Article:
Let’s begin with a brief discussion about Outsider Lifestyle and Trend Alliances.
In the 80s, metal was a beacon that provided a seductively tempting “danger” element to burnouts, nerds, freaks and any sort of outcast who wanted to rebel, get terrible and generally buck the trend of the poppy bauble being peddled by the Flocks of Seagulls, INXSs and Culture Clubs of the day. I assume the same sort of thing applies to newcomers today, but despite still professing (for the most part) to loathe trends and trendiness (look how we react when Miley Cyrus shows up to a treasure bath wearing a Live After Death shirt), metal fans appear to have made a Trend Alliance over the years, possibly because such a thing is unavoidable due to human nature, our swelling numbers, etc. Regardless of the reasons, trends are in, even in metal. Especially in metal. If you don’t believe me, I have some atmospheric candelabras and goat-friendly gas masks to sell you at a very affordable price.
Mostly impervious to trends, however, is power metal. Outside of a couple rare instances, power metal and its cousins have remained unfazed by what’s currently “in,” which has always made me wonder why more metal fans aren’t instinctively drawn to its forbidden charm.
And with that, I suppose now is as good a time as any to make the following statement: Dark Forest is not a power metal band. The power metal affinity is relevant, however, because the music these five West Midlanders hawk is similar in its rendering: bright, melodic and bouncy, with a vocalist who can really soar. But just like “slow” doesn’t necessarily mean doom and “rasp” doesn’t always equate to black metal, the sum of the Dark Forest parts ain’t really power metal, at least not the typical Euro interpretation most are familiar with today. No, m’ladies and m’lords, this right here is 100% Grade-A traditional heavy metal with a strong folk influence –– Celtic, to be precise. Like Robin of Locksley and his band of Merry Men happening across an Iron Maiden cassette and deciding “The poor don’t need gold, they need SOLOS!” Medieval metal perfectly suited for the Middle Ages/aged. A metal band ripped right from the heart of Patrick Rothfuss’s Kingkiller Chronicles.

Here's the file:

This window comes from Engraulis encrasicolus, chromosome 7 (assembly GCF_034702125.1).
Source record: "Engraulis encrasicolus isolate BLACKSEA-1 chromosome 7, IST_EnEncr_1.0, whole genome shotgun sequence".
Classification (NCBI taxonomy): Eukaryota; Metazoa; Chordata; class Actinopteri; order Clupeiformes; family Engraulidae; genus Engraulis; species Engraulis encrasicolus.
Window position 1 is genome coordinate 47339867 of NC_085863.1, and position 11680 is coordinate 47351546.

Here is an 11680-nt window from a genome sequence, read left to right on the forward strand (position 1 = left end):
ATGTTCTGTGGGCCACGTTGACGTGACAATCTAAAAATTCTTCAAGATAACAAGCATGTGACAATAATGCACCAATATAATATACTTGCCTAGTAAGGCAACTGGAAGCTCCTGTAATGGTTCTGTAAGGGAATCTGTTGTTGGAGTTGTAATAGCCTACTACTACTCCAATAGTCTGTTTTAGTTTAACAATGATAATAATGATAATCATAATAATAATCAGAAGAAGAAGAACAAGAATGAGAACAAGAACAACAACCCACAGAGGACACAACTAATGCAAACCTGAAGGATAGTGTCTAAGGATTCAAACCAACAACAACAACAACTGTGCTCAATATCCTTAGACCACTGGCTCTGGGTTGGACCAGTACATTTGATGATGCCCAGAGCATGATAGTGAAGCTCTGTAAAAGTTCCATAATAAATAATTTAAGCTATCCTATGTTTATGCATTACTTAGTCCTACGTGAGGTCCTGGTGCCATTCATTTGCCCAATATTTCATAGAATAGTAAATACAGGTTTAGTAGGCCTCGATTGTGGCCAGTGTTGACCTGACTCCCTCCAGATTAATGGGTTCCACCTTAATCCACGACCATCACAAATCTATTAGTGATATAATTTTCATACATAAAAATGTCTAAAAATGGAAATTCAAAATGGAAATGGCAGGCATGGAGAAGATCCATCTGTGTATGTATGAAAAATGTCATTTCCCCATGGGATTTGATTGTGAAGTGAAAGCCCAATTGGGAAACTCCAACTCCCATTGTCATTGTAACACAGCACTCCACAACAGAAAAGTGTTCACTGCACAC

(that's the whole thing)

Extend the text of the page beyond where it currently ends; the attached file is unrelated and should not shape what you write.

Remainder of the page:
But it’s bright, melodic and bouncy, and the vocalist can really soar. So, yeah…not really amidst the current trend of atmospheric Luciferian blackened crust war metal. If lively minstrel metal running alongside the Slough Fegs and Twisted Tower Dires of the world happens to blow your beard braids back, though (and by Ulric’s magnificent lute, why wouldn’t it), you’re one wee bump in the road away from one of your favorite records of 2016…
What, um… What happened to the production direction nailed down on 2014’s fairly unsung triumph, The Awakening? Beautiful balance, deep kicks, resonant bass, bright leads – splendid. The same studio was used for Beyond the Veil, but with a slightly different conclusion. A level of muddiness has emerged to obscure Paul Thompson’s fluid bass lines; Adam Sidaway’s drums sound nearly alien at times; and Josh Winnard’s vocals are simply painted on top of everything. It’s a mix that’s not unmanageable, mind you, but it’s puzzling given the previous album’s precision. It is not, I repeat not, a damning hinderance to Beyond the Veil’s greatness, however. And brothers and sisters, make no mistake, this record is GREAT. A bit long, perhaps, and I might toss “Earthbound” to rework its mildly clunky chorus, but I don’t recall the last time a modern-primitive, melodic heavy metal record stuck to the ribs as vigorously as Beyond the Veil.